Pound dips against the dollar
In a landmark Brexit speech in Florence today, Prime Minister Theresa May proposed that existing market arrangements would continue to apply during a two-year period after Britain leaves the bloc in March 2019.
May said that UK would stay as EU’s “strongest partner and friend” and continue to “honour its commitments” under the bloc’s current budget. The speech in a 14th-century church in Italy today was aimed at breaking the deadlock in Brexit talks, due to resume on Monday.
May stated: “Clearly people, businesses and public services should only have to plan for one set of changes in the relationship between the UK and the EU.
“So during the implementation period access to one another’s markets should continue on current terms and Britain also should continue to take part in existing security measures. And I know businesses, in particular, would welcome the certainty this would provide…”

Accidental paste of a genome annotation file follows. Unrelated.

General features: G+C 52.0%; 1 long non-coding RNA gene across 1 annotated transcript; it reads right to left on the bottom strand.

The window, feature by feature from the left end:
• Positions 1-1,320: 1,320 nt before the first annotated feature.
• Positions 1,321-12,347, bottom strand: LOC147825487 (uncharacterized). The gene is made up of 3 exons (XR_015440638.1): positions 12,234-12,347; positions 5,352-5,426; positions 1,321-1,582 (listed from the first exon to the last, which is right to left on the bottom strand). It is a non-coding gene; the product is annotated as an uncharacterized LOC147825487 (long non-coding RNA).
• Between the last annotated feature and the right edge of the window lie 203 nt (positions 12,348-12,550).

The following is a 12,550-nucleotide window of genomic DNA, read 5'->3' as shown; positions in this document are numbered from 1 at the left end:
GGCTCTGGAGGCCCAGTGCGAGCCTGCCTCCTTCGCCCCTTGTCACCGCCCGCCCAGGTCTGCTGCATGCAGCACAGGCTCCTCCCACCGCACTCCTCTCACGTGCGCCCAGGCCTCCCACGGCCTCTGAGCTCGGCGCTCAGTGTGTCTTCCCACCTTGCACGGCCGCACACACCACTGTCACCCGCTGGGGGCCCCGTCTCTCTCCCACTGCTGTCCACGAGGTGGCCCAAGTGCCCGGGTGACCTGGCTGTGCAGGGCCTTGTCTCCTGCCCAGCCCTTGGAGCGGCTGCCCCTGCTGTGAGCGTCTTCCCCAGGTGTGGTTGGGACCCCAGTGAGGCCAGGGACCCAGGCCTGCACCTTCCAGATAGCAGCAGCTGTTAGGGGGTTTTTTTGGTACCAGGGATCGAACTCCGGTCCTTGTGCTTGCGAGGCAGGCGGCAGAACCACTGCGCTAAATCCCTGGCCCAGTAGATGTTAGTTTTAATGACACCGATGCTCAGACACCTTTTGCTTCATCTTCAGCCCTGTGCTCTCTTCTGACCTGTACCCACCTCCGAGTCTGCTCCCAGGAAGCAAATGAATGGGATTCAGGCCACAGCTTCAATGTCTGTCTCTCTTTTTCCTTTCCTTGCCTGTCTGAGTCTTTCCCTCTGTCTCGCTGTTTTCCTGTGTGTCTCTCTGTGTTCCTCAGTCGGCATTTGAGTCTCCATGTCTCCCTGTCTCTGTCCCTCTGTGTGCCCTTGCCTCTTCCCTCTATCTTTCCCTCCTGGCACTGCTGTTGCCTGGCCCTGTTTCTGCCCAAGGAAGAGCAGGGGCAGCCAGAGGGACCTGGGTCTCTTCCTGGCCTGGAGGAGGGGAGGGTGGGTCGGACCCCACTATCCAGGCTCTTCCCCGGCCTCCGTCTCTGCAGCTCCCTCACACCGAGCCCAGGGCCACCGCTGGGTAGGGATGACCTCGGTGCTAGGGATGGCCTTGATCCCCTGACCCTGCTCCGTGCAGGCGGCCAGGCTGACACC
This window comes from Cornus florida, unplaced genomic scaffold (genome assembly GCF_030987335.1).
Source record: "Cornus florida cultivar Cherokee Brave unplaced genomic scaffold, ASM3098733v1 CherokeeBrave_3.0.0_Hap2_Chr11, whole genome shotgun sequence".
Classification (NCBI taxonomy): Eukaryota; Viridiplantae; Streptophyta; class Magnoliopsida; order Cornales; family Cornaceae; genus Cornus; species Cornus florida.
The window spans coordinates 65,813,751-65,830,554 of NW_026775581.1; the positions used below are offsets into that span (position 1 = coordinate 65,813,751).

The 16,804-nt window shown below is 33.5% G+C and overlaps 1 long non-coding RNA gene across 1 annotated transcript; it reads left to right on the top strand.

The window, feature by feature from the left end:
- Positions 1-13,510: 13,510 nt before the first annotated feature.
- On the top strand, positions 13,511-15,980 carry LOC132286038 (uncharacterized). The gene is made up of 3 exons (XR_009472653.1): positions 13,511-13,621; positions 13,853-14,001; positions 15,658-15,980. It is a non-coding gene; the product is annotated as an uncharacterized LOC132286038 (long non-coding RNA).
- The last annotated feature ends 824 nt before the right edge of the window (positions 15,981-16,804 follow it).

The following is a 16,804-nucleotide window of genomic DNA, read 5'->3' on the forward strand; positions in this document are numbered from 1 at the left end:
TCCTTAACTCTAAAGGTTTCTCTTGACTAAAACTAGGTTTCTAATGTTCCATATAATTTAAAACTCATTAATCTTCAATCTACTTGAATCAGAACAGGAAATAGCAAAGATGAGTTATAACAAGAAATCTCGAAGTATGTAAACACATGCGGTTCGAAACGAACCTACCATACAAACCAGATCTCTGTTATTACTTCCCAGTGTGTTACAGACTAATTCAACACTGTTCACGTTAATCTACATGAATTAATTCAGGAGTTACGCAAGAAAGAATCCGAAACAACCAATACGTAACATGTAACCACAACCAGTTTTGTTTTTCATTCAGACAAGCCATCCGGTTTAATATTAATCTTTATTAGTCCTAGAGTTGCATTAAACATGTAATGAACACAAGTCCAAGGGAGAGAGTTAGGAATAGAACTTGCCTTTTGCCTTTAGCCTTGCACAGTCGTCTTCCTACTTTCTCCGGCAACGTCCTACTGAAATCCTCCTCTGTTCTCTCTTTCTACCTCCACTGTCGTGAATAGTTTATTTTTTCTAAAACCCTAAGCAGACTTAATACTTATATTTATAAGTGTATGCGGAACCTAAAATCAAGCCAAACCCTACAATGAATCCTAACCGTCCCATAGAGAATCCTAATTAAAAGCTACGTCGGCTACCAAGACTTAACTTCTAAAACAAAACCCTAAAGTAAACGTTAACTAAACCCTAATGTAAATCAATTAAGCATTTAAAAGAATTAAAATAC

While Theresa May did not say how much the UK would be prepared to continue to pay into the EU after Brexit, it has been estimated to be around £18bn. She also indicated that freedom of movement would continue during the transition but workers coming into the UK would have to go through a “registration system”.
The foreign secretary, Boris Johnson, has praised May’s 5,357-word speech today for being “positive, optimistic and dynamic.” The EU’s chief Brexit negotiator, Michel Barnier, also welcomed May’s “constructive” tone and said she indicated “a willingness to move forward”.
There were corresponding reports of Sterling dipping against the dollar and the euro today after May’s speech failed to give any concrete details for how Britain might retain preferential access to Europe’s single market.